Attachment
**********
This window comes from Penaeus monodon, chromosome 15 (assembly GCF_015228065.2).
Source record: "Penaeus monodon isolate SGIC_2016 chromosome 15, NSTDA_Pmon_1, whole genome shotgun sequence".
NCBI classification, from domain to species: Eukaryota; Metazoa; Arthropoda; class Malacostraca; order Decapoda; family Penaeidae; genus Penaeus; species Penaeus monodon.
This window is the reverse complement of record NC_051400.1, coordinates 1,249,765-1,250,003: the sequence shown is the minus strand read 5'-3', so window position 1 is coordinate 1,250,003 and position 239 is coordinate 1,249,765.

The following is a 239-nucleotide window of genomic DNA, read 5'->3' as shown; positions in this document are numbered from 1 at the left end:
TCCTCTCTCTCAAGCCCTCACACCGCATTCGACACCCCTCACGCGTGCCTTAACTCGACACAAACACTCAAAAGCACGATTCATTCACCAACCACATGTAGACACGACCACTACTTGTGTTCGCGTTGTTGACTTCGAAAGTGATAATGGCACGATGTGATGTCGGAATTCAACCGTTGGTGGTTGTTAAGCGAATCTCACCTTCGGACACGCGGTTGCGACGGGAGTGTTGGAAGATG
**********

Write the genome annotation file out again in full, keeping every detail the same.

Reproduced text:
This window comes from Penaeus monodon, chromosome 15 (assembly GCF_015228065.2).
Source record: "Penaeus monodon isolate SGIC_2016 chromosome 15, NSTDA_Pmon_1, whole genome shotgun sequence".
NCBI classification, from domain to species: Eukaryota; Metazoa; Arthropoda; class Malacostraca; order Decapoda; family Penaeidae; genus Penaeus; species Penaeus monodon.
This window is the reverse complement of record NC_051400.1, coordinates 1,249,765-1,250,003: the sequence shown is the minus strand read 5'-3', so window position 1 is coordinate 1,250,003 and position 239 is coordinate 1,249,765.

The following is a 239-nucleotide window of genomic DNA, read 5'->3' as shown; positions in this document are numbered from 1 at the left end:
TCCTCTCTCTCAAGCCCTCACACCGCATTCGACACCCCTCACGCGTGCCTTAACTCGACACAAACACTCAAAAGCACGATTCATTCACCAACCACATGTAGACACGACCACTACTTGTGTTCGCGTTGTTGACTTCGAAAGTGATAATGGCACGATGTGATGTCGGAATTCAACCGTTGGTGGTTGTTAAGCGAATCTCACCTTCGGACACGCGGTTGCGACGGGAGTGTTGGAAGATG